Penance is a fascinating subject, as are the related subjects of austerity and hardship. I have been fascinated by them all my life, and I have written about them on this blog before-- in this rather silly (but short!) poem about a comic strip character of my childhood, and in this post about song lyrics that romanticize hardship and discomfort. 

Aside from its value as a sacrifice, many people have commented on the restorative nature of penance-- that it re-awakens our dulled senses, stops us from taking pleasure and comfort and the physical world for granted, and affords us a kind of rewakening. Patrick Kavanagh's poem Advent may be the most eloquent expression of this idea.
Patrick Kavanagh
But penance has come down in the world in recent decades. Very few Christians seems to practice it anymore.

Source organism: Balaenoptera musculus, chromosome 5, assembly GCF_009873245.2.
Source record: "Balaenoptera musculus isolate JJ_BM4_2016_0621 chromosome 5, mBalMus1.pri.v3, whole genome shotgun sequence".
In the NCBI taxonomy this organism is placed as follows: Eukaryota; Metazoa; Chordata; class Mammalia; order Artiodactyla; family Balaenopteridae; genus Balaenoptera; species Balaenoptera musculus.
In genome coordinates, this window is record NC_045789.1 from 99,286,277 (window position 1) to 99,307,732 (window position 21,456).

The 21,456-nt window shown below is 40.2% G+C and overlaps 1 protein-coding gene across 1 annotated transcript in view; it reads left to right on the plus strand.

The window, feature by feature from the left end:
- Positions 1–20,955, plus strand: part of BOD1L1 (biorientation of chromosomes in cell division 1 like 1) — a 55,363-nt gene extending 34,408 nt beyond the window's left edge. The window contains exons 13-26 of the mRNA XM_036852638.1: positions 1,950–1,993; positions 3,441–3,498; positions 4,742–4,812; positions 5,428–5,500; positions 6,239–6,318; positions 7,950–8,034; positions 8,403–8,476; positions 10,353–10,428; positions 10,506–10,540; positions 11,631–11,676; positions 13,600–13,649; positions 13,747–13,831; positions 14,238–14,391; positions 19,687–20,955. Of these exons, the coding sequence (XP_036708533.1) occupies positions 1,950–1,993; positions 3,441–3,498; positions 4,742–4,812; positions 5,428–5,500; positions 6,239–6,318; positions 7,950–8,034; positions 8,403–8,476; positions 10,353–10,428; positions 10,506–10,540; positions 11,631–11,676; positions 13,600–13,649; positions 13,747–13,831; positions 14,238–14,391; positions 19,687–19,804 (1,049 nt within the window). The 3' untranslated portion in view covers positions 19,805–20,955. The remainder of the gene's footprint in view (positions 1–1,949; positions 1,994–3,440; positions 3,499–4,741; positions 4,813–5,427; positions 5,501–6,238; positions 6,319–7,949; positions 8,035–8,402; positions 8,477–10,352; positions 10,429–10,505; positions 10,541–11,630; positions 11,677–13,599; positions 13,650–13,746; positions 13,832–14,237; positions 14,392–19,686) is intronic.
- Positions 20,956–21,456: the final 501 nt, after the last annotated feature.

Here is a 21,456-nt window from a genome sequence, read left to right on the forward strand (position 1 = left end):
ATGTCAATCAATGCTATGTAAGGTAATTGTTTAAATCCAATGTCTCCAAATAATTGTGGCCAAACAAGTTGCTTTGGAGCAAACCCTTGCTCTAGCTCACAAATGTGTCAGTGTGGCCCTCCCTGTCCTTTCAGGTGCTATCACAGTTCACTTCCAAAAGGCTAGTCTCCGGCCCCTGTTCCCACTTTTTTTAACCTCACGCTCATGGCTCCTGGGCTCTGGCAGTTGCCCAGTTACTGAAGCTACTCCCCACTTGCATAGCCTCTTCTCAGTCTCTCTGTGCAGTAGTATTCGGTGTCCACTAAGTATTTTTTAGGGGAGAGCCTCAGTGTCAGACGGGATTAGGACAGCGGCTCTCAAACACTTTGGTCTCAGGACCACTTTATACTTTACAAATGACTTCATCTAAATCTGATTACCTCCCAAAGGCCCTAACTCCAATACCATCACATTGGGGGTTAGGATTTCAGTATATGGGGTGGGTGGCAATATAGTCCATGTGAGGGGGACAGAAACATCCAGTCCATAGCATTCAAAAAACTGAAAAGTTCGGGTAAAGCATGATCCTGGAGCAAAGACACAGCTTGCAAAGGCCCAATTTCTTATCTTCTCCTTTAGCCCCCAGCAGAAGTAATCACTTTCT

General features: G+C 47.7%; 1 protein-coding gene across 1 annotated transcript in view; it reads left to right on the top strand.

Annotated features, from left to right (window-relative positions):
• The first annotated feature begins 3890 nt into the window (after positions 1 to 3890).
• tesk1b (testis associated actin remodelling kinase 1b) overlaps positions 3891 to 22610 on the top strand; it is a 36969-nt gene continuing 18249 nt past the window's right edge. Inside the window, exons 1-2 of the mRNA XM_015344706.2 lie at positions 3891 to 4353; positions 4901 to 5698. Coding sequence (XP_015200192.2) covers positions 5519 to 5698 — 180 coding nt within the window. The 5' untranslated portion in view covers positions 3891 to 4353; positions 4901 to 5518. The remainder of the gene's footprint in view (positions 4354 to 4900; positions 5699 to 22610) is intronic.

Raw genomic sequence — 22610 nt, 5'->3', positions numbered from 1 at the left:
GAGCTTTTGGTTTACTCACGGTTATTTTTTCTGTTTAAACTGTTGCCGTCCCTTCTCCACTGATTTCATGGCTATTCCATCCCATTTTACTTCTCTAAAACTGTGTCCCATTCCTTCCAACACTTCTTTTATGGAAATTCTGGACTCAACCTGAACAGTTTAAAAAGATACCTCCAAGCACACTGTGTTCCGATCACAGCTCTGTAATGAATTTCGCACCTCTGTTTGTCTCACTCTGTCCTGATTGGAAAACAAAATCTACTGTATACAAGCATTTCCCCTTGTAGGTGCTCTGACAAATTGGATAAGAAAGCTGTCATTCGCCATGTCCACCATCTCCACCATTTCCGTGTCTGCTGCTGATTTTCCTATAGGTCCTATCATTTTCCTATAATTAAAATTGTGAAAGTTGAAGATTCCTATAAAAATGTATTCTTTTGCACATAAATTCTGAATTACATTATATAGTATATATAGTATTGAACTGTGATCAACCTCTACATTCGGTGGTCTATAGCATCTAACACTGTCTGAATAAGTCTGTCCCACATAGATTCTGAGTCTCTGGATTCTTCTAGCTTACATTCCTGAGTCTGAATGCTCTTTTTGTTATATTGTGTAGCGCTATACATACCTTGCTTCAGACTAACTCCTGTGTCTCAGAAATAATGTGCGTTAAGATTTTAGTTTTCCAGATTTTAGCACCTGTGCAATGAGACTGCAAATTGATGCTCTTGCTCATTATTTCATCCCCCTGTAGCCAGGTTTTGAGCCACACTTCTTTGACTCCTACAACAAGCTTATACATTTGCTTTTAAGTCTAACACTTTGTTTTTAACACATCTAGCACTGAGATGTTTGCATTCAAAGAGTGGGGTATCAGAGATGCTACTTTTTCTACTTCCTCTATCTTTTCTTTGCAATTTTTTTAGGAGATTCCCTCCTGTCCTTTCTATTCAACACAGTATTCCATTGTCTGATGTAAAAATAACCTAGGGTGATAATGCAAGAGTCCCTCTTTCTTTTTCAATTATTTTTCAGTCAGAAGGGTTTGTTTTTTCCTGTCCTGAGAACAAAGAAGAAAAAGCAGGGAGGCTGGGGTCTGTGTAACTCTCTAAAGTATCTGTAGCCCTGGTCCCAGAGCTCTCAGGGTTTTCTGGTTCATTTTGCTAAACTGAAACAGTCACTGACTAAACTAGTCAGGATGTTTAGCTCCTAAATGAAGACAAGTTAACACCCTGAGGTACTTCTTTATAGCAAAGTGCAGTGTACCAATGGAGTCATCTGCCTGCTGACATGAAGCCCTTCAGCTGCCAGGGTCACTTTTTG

It might be argued that many of us now perform our penance in the gym, or that the more strenuously 'eco-friendly' lifestyles are a form of penance. It might also be argued that the routine self-abasements demanded by political-correctness-- especially if you have the misfortune to be a scum-of-the-earth white heterosexual male-- might also be termed penance. Then there is the phenomenon of 'self-harming', which seems a relatively new thing.

All of this is an interesting topic for speculation, but the fact remains that any penitential impulse in these cases is sublimated (or perverted). Penance performed self-consciously as penance is what I'm talking about.

Scum-of-the-earth white heterosexual male.